March 8, 2024

IWD2024: Inspiring Inclusion in High School Sports

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Celebrating Those Who Inspire Us.

In the male dominated sport of baseball, St. Luke's senior Chloe Yates has been inspiring inclusion for years.

hlöe Yates has been playing sports since she can remember. When she first started to explore her love for sports, she made it her goal to try every single one. In fifth grade, she prided herself in participating on the YDL track, cross country, and basketball teams. However, her love for the sport of softball wouldn’t have been discovered if it weren’t for her headstrong determination. Specifically, she remembers a conversation she had with another St. Luke’s Senior, Cammie Waite. In fifth grade, these two friends were talking about all the sports they both did, trying to outshine each other. Cammie Waite observed that Chlöe didn’t do every sport, because she had never participated in softball. Which Cammie considered the hardest sport ever because she played it. This prompted Chlöe to go home and plead with her parents to join a team. Now, fast forward about eight years later, Chlöe has committed to Lurleen B. Wallace Community College to play softball at the collegiate level. This is her story.

Chlöe has been playing softball since the fifth grade. Over the years, she has come across more than one bump in her path. For starters, St. Luke's does not field a softball team, but this never stopped her from pursuing her passion and love for the sport. Since the Amateur Athletic Unions (AAU) for all sports don’t allow their athletes to compete during the school season, she took her ambition and signed up for the Wildcats Baseball team. The idea sparked when she and her father were watching her younger brother, Quinn’s baseball game. While they were watching him, they were discussing how bored Chlöe had been during her off-season. As a joke, her father suggested she join the baseball team. Then, another baseball player from a traveling team began to snicker and told her “Girls could never play baseball.” Once she got home, she and her father drafted an email to the St. Luke baseball Head Coach, Coach Szymanski.

From the beginning, Coach Szymanski has made a huge impact on her personal and athletic growth. He was one of the only people who ever took her seriously. From the beginning, Coach Szymanski treated her as if she were just another player. It may not have been a huge deal to him, but at the time being treated as an equal in a male-dominated environment comforted her. Starting on the Junior Varsity Team was a trial-and-error experience. Chlöe was prepared for a lot of backlash, jokes, and awkward practices. She set the precedent for women's inclusion in high school sports at St. Luke’s, no one had ever done what she was doing. Opposing teams underestimated her, they targeted her with pitches or by cleating her. This only drives Chlöe's ambition.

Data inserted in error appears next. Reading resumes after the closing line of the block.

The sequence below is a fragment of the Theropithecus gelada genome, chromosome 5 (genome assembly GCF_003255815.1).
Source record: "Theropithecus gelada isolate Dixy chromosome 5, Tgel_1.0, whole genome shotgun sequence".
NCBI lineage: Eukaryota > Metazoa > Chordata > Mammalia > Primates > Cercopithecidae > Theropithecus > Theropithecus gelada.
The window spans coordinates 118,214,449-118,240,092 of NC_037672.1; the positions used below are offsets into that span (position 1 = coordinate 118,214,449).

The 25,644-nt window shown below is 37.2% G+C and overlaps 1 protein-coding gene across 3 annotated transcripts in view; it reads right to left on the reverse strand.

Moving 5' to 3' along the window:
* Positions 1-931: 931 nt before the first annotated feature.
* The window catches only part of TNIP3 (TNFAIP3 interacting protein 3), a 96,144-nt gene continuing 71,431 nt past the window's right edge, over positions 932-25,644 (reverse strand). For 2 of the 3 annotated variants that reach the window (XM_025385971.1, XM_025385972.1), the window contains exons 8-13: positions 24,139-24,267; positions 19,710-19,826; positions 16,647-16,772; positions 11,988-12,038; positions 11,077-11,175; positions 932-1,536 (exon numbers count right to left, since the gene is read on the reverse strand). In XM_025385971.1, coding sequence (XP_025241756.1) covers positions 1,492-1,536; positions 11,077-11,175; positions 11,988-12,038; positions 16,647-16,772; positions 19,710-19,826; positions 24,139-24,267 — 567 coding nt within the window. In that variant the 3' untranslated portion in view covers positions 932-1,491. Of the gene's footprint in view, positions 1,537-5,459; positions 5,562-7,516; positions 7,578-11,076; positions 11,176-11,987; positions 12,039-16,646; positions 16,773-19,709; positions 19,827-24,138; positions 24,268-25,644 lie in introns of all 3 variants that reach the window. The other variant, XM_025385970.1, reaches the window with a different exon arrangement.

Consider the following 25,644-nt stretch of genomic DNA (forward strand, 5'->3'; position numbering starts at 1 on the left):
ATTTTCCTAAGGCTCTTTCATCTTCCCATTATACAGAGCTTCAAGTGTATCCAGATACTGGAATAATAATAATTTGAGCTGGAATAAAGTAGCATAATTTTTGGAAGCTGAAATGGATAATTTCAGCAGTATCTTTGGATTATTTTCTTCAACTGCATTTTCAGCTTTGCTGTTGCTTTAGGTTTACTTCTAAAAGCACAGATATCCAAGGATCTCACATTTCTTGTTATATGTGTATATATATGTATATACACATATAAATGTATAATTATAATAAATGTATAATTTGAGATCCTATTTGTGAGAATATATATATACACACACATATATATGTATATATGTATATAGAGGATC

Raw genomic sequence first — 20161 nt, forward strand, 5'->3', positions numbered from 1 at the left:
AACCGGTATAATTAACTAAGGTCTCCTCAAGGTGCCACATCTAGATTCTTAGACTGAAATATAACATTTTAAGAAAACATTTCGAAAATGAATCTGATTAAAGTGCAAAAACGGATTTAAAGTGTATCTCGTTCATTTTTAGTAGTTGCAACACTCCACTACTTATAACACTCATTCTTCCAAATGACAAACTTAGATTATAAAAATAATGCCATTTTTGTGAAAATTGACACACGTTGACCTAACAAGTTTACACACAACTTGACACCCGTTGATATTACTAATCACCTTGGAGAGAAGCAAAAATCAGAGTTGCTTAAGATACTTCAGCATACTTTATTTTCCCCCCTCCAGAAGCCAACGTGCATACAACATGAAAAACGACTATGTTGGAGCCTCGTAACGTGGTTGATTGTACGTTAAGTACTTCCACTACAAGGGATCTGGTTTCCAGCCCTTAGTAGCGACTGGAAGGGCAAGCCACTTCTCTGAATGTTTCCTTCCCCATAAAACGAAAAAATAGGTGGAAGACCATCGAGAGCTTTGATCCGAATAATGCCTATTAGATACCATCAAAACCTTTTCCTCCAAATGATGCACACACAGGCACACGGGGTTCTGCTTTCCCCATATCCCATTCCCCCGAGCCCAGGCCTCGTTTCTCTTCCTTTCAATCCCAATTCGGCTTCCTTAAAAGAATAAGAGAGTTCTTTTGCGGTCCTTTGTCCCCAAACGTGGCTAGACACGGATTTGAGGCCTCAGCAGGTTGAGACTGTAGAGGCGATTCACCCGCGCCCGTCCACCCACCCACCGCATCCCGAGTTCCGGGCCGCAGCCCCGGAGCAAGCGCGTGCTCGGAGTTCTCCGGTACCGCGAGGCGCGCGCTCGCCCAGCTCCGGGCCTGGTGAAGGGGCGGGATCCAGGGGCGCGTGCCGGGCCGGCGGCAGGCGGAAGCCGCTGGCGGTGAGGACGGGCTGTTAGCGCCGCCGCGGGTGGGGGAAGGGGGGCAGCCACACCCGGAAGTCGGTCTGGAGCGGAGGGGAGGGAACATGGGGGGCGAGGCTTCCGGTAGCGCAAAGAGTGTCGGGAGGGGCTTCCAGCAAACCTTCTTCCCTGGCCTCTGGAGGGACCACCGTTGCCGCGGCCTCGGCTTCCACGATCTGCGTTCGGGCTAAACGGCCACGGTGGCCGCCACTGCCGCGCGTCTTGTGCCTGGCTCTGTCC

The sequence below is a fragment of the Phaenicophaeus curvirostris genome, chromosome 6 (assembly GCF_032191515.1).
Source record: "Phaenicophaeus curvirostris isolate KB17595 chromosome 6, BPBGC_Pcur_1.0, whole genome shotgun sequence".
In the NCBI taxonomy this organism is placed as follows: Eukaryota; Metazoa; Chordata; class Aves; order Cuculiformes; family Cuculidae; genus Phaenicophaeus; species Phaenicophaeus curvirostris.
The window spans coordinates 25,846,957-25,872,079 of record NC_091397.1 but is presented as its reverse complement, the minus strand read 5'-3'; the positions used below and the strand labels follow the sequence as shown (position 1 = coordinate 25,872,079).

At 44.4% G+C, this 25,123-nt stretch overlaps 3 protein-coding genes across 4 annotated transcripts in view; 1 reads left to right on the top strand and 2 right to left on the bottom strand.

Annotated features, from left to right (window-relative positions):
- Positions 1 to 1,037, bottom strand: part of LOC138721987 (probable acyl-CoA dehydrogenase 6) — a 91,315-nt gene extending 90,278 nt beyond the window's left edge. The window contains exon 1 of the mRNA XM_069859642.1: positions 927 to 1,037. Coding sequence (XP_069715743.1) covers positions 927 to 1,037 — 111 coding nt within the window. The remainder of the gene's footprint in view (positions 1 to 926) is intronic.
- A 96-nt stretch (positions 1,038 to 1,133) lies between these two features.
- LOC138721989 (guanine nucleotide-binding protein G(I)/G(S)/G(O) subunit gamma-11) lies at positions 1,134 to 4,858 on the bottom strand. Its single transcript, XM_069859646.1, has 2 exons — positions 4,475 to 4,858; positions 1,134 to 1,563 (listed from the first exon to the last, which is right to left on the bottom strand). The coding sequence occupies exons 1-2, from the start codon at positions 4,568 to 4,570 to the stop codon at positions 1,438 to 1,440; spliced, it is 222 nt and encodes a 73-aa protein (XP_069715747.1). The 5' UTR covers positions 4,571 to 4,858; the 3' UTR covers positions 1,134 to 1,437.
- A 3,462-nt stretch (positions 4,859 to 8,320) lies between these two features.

The opportunity to play on the baseball team has shaped Chlöe for her softball career. Competing as the only female on an all-male team would certainly seem stressful to most. Not Chlöe, “ Baseball is a sport that is 70% failure, I just do the best I can and don't concern myself with what anyone else thinks.”

One thing she can take away from her experience on the Varsity Baseball Team is that it has mentally inspired her and prepared her for her future. When Chlöe began to play softball in front of real college recruiters, she wasn’t as nervous as she thought she would’ve been. Since she had been playing baseball with extreme amounts of pressure, this was nothing. Baseball has prepared her for failure and how to deal with it. It's hard to forgive yourself after a mistake, if you stay in your head it's going to continue to hurt you throughout the game. She believes that if you could take the stress of individual success out of the athlete's head, it would make athletics overall so much more enjoyable.

Chlöe's experiences on the St. Luke baseball team have inspired her to pursue a career in sports psychology. She wants to be able to aid all types of athletes with the mental stress and pressure of athletic excellence.

Chlöe looks to Olympic softball player, Montana Fouts, for inspiration. Fouts’ recruiting story has given her inspiration for her athletic career. When Fouts was being recruited, she had one of the worst athletic performances of her life. However, the recruiter saw that she was able to hold her composure and keep it together throughout the whole game, leading to Fouts recruitment at The University of Alabama.

Chlöe wants to share her similar experiences and her knowledge with other athletes at all levels. It has become too normalized for athletes to expect perfection when perfection is impossible. To be a successful athlete, Chlöe has learned that it first starts with your mental strength, then it feeds into your physical strength.